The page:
IN THE MOUNTAINS OF FIRE

by

Dolores J. Nurss


Volume I: Welcome to The Charadoc!


Chapter 30

PUSHING ON ANYWAY


Wednesday, April 1, 2708

     We keep on because we must.  (We kept on because we had no choice.)  Alysha not only mothers these soldier-waifs of hers, but fathers them, too, getting as stern with them as she has to—because they won’t find any food lingering up here, not on this stony slope.  (Father left us no choice, going out sailing, day after day, leaving us alone together for so long, staring across the shimmering silver in vain for him, faces into the cold, salt wind.  But, “Try to understand, Wallace.  We won’t find fish in our cupboard by magic.”)

I try to pull myself together, hold my back stiff, my head up, and act like the miles without food don’t gnaw at me—because, prisoner or not, I might well be the only adult that these children have, for miles around.  Lovequest does not stop with a chain.  (I smooth my robes and hold myself straight and firm, because a headmaster must stand in for a father.)  Jonathan would’ve said so.  (Terrible, terrible things happen without a father.)  When Kiril stumbles and just stays there, tottering on her knees, I hoist her up onto my back and keep on going.

 

April 1, 2708

April Fool’s Day--wouldn’t you know it!  Thank you, hotel calendar.  Thank you, Time, for your cruel sense of humor

 

The transcriber smiled and shook her head, once she had puzzled out and typed the notes squeezed in between the date and the text of the next entry.  Then she frowned and bit down hard on her fennel-flavored toothpick.  She reminded herself not to pay that much attention.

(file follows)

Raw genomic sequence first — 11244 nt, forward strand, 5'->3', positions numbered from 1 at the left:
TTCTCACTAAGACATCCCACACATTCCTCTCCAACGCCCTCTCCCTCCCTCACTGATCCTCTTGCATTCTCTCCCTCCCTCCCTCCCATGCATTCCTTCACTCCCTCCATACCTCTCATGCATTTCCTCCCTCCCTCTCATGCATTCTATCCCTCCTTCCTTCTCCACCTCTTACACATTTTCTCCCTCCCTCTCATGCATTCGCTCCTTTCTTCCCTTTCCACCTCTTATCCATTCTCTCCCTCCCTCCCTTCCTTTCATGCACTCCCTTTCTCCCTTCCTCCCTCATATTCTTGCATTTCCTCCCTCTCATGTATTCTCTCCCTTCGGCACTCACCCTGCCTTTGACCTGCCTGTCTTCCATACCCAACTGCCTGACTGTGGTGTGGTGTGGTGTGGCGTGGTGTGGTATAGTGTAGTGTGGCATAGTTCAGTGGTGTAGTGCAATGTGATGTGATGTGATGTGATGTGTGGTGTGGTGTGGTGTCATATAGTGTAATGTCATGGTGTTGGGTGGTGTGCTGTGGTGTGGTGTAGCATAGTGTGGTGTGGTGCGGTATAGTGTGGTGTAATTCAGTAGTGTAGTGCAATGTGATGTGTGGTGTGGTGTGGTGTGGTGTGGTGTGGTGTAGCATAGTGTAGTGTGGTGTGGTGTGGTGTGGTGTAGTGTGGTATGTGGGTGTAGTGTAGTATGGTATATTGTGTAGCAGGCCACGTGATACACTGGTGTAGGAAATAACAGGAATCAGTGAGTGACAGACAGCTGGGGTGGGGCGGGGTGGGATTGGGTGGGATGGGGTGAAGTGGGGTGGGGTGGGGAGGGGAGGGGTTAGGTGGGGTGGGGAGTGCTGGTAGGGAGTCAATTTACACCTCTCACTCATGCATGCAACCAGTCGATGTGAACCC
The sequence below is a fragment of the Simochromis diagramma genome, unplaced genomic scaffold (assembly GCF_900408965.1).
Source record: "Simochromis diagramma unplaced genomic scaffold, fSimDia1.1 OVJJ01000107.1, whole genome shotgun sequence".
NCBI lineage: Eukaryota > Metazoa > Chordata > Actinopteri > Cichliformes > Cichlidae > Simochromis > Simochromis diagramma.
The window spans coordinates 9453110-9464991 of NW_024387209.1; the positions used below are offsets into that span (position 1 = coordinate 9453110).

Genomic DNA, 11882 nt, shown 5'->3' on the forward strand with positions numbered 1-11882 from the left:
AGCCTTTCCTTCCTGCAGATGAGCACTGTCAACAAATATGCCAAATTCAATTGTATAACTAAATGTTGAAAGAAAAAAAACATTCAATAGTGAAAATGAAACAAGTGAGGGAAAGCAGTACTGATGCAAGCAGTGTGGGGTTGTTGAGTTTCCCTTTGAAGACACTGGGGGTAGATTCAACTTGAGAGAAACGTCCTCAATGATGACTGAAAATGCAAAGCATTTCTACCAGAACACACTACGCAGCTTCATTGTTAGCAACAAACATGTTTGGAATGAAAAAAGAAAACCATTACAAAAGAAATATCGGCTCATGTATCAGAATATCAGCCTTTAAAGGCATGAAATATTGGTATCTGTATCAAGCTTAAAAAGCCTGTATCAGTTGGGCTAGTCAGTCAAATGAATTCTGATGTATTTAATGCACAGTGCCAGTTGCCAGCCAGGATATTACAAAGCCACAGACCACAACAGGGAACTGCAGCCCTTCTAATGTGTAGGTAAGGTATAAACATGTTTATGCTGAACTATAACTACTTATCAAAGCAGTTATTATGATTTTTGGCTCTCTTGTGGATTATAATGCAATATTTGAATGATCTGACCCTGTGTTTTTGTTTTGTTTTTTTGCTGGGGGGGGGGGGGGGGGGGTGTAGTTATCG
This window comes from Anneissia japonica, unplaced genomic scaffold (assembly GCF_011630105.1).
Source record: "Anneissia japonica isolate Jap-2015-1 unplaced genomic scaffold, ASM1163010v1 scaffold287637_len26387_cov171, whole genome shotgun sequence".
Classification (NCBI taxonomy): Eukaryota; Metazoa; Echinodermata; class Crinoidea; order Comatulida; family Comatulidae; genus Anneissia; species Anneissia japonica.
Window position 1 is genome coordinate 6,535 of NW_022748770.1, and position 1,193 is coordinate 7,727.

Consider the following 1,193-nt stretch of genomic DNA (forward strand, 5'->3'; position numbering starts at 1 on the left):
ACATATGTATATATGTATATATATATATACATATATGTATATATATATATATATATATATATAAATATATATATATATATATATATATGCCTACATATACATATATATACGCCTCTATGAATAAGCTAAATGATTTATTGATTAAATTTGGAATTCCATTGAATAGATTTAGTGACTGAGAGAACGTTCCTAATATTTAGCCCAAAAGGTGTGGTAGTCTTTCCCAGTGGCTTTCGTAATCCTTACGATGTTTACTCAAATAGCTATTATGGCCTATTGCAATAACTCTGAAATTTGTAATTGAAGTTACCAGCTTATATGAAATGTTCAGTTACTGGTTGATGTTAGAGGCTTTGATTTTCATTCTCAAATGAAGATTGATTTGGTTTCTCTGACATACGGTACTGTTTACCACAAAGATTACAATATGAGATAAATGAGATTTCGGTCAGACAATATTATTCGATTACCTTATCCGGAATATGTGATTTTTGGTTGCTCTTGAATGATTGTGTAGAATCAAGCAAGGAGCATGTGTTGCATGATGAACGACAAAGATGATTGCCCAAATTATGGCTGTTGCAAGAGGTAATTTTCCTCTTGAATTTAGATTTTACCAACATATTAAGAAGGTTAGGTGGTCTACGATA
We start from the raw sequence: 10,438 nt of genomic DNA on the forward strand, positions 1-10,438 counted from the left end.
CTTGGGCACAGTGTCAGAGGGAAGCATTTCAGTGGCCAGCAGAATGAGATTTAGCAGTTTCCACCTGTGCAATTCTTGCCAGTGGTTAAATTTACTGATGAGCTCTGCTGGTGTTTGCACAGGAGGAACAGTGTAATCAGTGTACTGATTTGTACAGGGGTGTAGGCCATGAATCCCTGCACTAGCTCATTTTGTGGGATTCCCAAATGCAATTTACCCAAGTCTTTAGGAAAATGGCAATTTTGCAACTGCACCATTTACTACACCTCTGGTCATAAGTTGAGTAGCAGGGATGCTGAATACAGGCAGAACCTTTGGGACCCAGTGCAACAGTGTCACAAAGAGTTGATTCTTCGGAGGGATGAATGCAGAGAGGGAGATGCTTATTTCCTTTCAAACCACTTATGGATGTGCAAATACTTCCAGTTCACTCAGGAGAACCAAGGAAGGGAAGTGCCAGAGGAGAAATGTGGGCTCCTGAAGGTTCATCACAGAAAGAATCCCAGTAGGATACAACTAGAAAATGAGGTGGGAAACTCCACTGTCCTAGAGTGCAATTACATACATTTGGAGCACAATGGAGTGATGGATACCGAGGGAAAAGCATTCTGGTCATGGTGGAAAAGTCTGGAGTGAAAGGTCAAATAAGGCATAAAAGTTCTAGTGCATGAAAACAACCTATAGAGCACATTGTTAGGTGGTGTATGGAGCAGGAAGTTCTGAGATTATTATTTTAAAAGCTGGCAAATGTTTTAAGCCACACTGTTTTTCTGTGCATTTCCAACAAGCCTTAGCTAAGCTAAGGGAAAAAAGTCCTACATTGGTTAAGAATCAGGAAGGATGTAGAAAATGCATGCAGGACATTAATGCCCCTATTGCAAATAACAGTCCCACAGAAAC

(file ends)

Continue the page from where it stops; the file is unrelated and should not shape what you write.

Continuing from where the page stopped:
All on my own now, huh?  Well, I can do it--I'm an agent of the Tilián and I know a thing or two that we wouldn't dream of teaching the Purple Mantles or anyone like them.  Like me, whatever.  First I just need to recollect myself a little, though, take a day or two to figure out my options.  The room I rent is bare, but clean enough; I can stay here for awhile.

Look at this stuff, brown and just a little murky, like dirty water good enough for your mule but not for you, but I drink it all the same.  Even though it hurts I drink it.  I have reached the point where I no longer have to force myself.  I have to force myself to abstain, through most of the daylight hours, but shorter and shorter an interval every day.  I think I need it, now. 

Although I still haven't achieved the bliss of blackouts, this magic potion at least numbs the memories, or rather edits them down to what I want.  I think often now of that final dance of Deirdre's, recalling nothing but the beauty, her braids flying about her in innocent abandon, the sparkle of her sweat.  I see her dress float about her again, I see her every graceful move replayed in slow motion before my heart, the dove-light foot as it drifts so gently down to brush against the earth, the flexion of the toes as it springs back up again.  I can sit for hours just sipping chaummin and remembering the good times, anaesthetized to any grief that they have gone forever from my life.

I do not forget the gravity of my mission, however.  I will drag a certain kidnapper down to Hell.  I carry a coal of Hell in my belly solely for this purpose, hot as all my hatred for this fiend that destroyed my life and Deirdre's.  Someday I will find him and incinerate him.